Activist state

State Senator Ramos slams fellow Democrat AOC on Twitter

State Senator Jessica Ramos took to Twitter to slam Rep. Alexandria Ocasio-Cortez, a fellow Democrat, for missing her district. But a spokesperson for the MP’s campaign said they recently approached the senator to arrange a meeting and were turned down.

It all started when a medical student, who uses the Twitter account @jai_lies, took to Twitter to claim that Ocasio-Cortez staff had canceled a meeting with two health policy experts. AOC staff say they have not yet been able to find a record of that meeting.

But AOC quickly responded by tweeting “So sorry to hear this happened. This is not representative of me or my values. If you can connect with details I would appreciate it. I will follow up so DMs will be open.”

It was then that things changed.

Ramos then jumped into the conversation to say: “Maybe if you spent more time in your office and with your team you would know what’s going on. Suffice to say it would be nice if you breathed our air. “

A similar criticism AOC once used against Rep. Joe Crowley before AOC beat him in the 2018 primary.

“This is Senator Ramos basically putting a stake in the ground and saying this is how I’m going to categorize AOC and its staff and that sends a message, very public, to both its supporters and the media.” , Basil Smikle, director of public policy at Hunter College and former executive director of the New York Democratic Party.

Ramos and AOC beat two establishment Democrats in 2018 and then came together to promote progressive ideologies, although there have been disagreements on some policy points recently. Their districts overlap in parts of Queens.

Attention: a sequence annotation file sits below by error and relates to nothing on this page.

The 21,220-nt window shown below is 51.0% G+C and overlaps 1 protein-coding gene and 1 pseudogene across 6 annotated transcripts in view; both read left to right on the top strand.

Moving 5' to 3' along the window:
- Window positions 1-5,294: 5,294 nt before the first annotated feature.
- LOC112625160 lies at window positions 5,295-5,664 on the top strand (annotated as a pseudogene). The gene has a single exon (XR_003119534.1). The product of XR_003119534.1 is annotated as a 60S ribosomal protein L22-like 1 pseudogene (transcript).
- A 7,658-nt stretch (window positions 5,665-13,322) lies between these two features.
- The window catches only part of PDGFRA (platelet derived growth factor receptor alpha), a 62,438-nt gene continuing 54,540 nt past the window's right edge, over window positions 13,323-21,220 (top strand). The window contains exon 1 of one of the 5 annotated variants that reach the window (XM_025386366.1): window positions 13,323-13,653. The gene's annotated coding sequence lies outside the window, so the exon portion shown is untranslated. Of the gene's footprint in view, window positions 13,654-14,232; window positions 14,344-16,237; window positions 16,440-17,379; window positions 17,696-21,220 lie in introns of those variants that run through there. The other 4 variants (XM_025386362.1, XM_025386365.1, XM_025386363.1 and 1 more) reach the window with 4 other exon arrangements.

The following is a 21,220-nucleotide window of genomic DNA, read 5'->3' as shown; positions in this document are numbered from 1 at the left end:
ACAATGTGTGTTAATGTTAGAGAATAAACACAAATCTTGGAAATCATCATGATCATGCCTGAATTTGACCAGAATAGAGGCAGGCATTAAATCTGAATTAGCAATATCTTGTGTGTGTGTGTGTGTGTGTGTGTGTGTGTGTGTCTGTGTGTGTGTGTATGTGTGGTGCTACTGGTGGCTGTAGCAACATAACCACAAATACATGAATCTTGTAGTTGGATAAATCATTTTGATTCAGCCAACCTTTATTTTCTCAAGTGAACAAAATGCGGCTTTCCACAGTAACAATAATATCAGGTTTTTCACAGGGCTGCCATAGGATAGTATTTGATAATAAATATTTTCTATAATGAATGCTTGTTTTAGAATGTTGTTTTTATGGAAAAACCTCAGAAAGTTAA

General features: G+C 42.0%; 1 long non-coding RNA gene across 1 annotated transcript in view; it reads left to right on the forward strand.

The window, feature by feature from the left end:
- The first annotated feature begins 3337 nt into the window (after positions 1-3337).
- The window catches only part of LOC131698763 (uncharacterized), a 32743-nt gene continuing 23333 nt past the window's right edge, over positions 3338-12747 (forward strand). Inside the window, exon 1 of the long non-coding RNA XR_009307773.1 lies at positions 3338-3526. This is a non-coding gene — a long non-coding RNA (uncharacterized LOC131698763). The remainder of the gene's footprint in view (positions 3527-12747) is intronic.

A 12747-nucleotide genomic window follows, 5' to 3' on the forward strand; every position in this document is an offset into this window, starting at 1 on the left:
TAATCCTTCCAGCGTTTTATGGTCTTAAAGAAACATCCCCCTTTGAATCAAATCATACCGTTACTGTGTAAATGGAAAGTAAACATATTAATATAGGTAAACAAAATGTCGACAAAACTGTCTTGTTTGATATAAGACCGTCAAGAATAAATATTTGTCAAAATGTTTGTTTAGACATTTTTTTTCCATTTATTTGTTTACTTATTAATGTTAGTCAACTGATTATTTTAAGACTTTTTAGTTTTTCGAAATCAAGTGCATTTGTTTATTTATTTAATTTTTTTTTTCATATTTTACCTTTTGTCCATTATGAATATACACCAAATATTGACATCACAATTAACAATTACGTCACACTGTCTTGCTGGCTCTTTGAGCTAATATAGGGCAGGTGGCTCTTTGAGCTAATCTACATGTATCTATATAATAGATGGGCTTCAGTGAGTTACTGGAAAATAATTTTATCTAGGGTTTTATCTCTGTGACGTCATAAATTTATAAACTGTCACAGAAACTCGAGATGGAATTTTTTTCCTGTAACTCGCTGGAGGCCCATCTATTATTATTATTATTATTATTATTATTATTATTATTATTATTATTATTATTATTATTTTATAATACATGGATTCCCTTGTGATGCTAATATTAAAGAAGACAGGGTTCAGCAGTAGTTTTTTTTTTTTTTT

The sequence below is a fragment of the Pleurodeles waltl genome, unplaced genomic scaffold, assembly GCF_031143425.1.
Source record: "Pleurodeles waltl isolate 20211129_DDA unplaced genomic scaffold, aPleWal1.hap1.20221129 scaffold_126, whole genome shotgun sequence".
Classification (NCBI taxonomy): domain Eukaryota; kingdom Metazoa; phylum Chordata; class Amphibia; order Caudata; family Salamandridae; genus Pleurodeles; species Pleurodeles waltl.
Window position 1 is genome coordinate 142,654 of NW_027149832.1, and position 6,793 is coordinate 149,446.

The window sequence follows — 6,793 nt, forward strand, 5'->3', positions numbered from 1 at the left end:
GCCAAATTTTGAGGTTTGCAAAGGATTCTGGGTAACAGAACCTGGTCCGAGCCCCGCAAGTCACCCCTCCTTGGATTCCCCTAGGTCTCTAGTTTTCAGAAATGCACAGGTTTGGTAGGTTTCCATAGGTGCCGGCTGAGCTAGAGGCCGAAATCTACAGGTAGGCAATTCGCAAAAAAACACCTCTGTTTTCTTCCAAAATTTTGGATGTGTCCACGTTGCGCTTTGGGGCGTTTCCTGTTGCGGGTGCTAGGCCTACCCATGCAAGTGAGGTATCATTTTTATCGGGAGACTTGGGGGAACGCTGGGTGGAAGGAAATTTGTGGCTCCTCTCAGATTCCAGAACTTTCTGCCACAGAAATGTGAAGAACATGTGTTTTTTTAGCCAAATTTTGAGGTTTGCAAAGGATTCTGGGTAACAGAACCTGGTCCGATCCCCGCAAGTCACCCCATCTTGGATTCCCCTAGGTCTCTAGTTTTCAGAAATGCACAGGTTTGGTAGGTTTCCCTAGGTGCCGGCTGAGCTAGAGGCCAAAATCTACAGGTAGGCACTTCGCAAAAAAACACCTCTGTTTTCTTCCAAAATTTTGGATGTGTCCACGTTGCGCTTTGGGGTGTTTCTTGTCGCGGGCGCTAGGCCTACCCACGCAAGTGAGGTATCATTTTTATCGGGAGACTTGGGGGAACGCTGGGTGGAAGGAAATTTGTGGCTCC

A well-known New York housing activist also took to Twitter to back up claims that the AOC can be hard to reach.

“I’ve contacted his office multiple times about housing voucher discrimination in his district – to no avail,” tweeted Aaron Carr, director of the Housing Rights Initiative. “Last year we filed a major lawsuit against a # of businesses doing business in his neighborhood on behalf of tenants of color/homeless people.”

Ramos also tweeted, “I haven’t spoken to my congressman in months. Maybe over a year? What else am I supposed to do?”

But Smikle said with the scale of the AOC’s influence, some local officials may still feel left out.

“There are a lot of people who would like their leadership to be more local and more accessible, but she really took a national leadership position,” Smikle said. “This popularity helps him deliver for his home.”

An AOC spokesperson pushed back against Ramos’ claims that AOC is absent from his district, saying AOC held an outreach meeting in Jackson Heights as recently as July 6 and has held 6 town halls so far. This year.

The senator and congresswoman also saw each other recently at a May Day rally and a few weeks prior at a petition event in Astoria.

The AOC spokesperson said he offered the senator a meeting with the congresswoman in April, but the senator was unavailable that day.

Ramos’ colleagues in the Senate have also taken to Twitter in support of the AOC, with Senator Jabari Brisport even tweeting a photo of Ramos campaigning with the AOC in March.

“Maybe she is preparing for a primary challenge against the AOC or she is feeling some pressure from members of the DSA (Democratic Socialists of America), to which the AOC belongs, to challenge her in a primary,” says Smikle. “So somehow I think she’s trying to organize herself to make sure she has a relatively safe seat.”

Ramos said on Twitter that she does not plan to challenge AOC in a primary.

Ramos did not return a request for comment.